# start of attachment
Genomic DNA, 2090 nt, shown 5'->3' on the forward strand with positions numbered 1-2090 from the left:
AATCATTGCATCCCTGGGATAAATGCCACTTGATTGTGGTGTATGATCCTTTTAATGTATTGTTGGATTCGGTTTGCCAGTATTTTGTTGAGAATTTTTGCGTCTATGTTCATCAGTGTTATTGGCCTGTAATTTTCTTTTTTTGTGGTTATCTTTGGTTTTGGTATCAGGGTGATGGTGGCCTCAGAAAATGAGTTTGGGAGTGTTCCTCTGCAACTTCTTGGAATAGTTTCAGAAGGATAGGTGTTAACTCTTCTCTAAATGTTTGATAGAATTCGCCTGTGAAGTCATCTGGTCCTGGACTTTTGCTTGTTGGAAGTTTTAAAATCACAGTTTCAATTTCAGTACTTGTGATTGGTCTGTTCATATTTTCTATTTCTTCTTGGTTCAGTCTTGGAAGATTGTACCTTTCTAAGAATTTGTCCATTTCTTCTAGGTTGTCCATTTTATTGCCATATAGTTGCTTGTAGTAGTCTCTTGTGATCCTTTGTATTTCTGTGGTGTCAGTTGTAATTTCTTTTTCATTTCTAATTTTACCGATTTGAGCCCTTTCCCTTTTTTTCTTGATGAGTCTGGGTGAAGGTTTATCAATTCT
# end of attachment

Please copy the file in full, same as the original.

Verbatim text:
Genomic DNA, 2090 nt, shown 5'->3' on the forward strand with positions numbered 1-2090 from the left:
AATCATTGCATCCCTGGGATAAATGCCACTTGATTGTGGTGTATGATCCTTTTAATGTATTGTTGGATTCGGTTTGCCAGTATTTTGTTGAGAATTTTTGCGTCTATGTTCATCAGTGTTATTGGCCTGTAATTTTCTTTTTTTGTGGTTATCTTTGGTTTTGGTATCAGGGTGATGGTGGCCTCAGAAAATGAGTTTGGGAGTGTTCCTCTGCAACTTCTTGGAATAGTTTCAGAAGGATAGGTGTTAACTCTTCTCTAAATGTTTGATAGAATTCGCCTGTGAAGTCATCTGGTCCTGGACTTTTGCTTGTTGGAAGTTTTAAAATCACAGTTTCAATTTCAGTACTTGTGATTGGTCTGTTCATATTTTCTATTTCTTCTTGGTTCAGTCTTGGAAGATTGTACCTTTCTAAGAATTTGTCCATTTCTTCTAGGTTGTCCATTTTATTGCCATATAGTTGCTTGTAGTAGTCTCTTGTGATCCTTTGTATTTCTGTGGTGTCAGTTGTAATTTCTTTTTCATTTCTAATTTTACCGATTTGAGCCCTTTCCCTTTTTTTCTTGATGAGTCTGGGTGAAGGTTTATCAATTCT